An Object exists only as it might exist to Another

The melancholia of not being Anne Boyer. The melancholia of melancholy, of listening for factories out there in the sea when everyone else was searching for whales. The melancholia of a word without a poem, of the poem as pristine …

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Introduction to Claire Nashar’s Lake

Cover design by Zoë Sadokierski In Lake, Claire Nashar navigates the connections between people and between person and place in a striking elegy not only for her grandmother, leading geology academic Beryl Nashar, but also for Tuggerah Lake, an estuary …

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Against Colony Collapse Disorder; or, Settler Mess in the Cells of Contemporary Australian Poetry

Colony collapse disorder describes a phenomenon whereby worker bees suddenly and inexplicably disappear from a hive. It has recently been identified as a syndrome following the rapid vanishing of Western honeybee colonies across North America and Europe. Justin Clemens also uses the term to describe an aesthetic collapse, whereby poets can only demonstrate their existence as ‘being caught dead’ given the fragile conditions of poetry and the inevitable, deadly effects of the past.

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MASQUE Editorial

The theme of this issue was suggested by the Poets and Critics seminar (run by Vincent Broqua and Olivier Brossard) on the work of British poet Redell Olsen last year. Olsen’s book Punk Faun: A Bar Rock Pastel (subpress, 2012) revels in masques and anti-masques, in variants and endlessly shifting suggestiveness that has influences back to the sixteenth century but also resonates with Frank O’Hara’s ‘In Memory of My Feelings’.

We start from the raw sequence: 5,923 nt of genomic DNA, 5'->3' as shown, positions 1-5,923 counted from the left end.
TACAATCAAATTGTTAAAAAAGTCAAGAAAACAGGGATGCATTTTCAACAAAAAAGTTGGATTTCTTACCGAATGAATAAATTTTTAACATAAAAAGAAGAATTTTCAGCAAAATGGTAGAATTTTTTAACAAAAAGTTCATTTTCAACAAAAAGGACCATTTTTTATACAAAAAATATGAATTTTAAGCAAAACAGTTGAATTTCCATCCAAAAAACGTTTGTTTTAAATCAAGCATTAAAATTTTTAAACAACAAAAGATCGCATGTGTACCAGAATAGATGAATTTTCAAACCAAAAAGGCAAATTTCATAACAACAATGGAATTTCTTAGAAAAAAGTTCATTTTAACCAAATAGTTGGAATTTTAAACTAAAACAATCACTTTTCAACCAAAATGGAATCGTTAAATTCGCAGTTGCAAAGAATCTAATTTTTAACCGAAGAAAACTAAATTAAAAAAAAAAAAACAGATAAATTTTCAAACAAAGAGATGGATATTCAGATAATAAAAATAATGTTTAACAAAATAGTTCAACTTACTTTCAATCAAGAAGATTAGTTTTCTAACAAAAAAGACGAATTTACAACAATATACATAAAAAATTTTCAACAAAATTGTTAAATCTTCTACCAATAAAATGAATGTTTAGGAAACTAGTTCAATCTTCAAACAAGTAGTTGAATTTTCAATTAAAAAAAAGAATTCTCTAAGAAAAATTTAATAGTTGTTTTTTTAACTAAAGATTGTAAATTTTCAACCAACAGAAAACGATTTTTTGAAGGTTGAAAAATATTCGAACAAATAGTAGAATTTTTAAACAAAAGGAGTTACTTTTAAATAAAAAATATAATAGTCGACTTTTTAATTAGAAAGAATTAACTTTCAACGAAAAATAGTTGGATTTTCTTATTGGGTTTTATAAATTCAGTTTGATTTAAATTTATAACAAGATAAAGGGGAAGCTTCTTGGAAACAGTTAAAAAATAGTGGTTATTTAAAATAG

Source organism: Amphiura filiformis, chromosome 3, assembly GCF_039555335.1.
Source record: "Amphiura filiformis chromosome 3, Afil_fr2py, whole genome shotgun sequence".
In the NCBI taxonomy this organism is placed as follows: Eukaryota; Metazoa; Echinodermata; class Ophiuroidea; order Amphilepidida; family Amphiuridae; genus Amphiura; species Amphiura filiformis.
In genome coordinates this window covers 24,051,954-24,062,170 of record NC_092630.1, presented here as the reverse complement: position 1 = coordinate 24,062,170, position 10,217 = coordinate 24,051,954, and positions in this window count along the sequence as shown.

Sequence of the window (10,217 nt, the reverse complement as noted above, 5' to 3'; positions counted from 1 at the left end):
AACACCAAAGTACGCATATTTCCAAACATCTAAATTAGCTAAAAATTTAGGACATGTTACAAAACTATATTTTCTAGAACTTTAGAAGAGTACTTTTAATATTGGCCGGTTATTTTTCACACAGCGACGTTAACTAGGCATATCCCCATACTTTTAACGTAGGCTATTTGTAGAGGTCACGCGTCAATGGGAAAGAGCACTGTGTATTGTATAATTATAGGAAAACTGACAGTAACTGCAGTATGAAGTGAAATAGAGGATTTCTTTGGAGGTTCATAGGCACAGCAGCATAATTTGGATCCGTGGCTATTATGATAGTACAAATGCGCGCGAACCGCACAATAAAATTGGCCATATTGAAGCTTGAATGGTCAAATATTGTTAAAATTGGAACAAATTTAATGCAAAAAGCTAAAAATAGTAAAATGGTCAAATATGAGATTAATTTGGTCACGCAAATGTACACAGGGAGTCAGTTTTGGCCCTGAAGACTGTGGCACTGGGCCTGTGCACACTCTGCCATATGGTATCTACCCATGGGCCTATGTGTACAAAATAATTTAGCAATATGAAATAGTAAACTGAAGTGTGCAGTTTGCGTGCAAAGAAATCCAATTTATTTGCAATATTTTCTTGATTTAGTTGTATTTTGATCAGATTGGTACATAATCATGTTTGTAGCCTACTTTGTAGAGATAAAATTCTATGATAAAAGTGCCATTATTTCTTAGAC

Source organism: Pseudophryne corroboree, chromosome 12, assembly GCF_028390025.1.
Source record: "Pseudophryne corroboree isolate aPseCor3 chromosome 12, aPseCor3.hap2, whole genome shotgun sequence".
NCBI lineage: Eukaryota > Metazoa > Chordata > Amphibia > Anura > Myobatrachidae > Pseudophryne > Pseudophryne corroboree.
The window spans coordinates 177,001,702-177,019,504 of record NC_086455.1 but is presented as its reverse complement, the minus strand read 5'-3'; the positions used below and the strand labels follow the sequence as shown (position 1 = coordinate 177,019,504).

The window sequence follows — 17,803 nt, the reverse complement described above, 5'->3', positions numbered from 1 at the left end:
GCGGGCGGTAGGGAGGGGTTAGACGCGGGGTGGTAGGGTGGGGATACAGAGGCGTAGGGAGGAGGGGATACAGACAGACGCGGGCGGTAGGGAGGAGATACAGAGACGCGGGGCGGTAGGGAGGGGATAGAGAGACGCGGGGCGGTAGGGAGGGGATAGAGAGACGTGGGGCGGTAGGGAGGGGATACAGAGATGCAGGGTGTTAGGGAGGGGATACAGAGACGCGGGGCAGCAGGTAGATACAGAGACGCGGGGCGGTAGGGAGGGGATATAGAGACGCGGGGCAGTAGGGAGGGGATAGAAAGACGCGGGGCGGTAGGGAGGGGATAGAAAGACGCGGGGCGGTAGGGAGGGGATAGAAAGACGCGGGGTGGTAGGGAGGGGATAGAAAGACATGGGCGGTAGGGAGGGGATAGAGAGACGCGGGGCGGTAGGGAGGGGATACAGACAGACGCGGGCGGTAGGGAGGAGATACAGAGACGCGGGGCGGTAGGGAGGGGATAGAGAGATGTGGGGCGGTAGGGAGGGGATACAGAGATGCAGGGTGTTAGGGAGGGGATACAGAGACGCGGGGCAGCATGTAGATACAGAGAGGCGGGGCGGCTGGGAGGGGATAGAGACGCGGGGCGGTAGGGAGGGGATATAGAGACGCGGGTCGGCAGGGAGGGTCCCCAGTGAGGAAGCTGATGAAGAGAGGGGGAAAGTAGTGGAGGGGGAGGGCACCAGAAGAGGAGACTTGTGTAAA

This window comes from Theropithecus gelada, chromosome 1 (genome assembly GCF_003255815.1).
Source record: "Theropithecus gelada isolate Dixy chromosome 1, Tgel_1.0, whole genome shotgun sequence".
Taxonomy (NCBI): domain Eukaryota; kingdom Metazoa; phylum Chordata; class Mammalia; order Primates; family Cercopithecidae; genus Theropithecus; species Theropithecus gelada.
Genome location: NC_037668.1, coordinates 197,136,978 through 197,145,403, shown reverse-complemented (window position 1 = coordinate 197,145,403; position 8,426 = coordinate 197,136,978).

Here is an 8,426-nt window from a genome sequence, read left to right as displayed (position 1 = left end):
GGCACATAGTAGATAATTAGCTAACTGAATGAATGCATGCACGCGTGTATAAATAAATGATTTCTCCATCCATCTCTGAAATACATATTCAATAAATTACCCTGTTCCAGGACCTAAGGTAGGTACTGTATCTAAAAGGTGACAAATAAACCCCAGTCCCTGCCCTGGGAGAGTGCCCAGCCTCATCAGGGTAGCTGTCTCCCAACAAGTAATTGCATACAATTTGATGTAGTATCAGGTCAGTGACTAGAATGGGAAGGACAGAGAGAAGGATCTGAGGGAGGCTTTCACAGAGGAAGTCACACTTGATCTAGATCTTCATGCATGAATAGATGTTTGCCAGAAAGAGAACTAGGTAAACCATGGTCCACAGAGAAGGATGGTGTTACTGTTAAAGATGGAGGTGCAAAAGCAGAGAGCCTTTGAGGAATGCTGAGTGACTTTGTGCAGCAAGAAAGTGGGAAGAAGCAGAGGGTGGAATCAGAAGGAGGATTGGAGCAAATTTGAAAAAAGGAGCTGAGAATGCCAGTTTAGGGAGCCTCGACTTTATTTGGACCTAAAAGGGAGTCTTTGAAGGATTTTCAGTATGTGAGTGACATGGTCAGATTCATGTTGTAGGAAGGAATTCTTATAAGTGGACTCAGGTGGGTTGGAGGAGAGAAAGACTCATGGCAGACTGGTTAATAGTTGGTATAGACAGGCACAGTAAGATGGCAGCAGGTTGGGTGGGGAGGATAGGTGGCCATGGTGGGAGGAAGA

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Another Chardin in Need of Cleaning

Forearmed is foredefeated, a spragged illusion that had me forever check the silver-leafed backing. What seemed like a vermillion mirror of sea, the work of rash gods competing over nose-powder and light. Salient image as tonnage of froth, the superficial …

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Submission to Cordite 43: MASQUE is now open!

Ann VickeryThis issue is the Masque. It extends an invite to displays of Devices and Mythic Mayhem. It desires to entertain Bold Interiors of Poetic Fancy and Brocaded Rewindings, Lyricised run-ons and flirtatious Kinks in the Narrative. A toying with Masks and Anti-Masks of identity, gender guises and human conceit.

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Vivienne; or, A Little Local History

Style: the Sibyl’s only available expression. Reversible epigrams filched as seasonal must from the fathers. You think assassination a pretext for kindness. Love in the time of your own good collar her bag of ferrets, the hide, not the fathoms. …

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Gig Ryan’s New and Selected Poems

Gig Ryan asserts that, ‘Poetry is our response to the world, but it’s also the thing we poets find the most taxing, the best of engaging our brains. Ideally – like all good art – it should make us think.’ Yet, as she also acknowledges, meaning is often secondary when reading poetry. That is, it is intensified and made more complex by the poem’s sensual materiality and the affect it may evoke.

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Western Triv

(courtesy of the White Cockatoo) Petersham: the formerly fashionable but now rather heavy overcoat on the portugese tart. Tickertape ribbons and other dictionary entries. Lip-reading Theory of the Leisure Classes, little Ern stumbles through the public primary before graduating to …

Posted in 49: SYDNEY | Tagged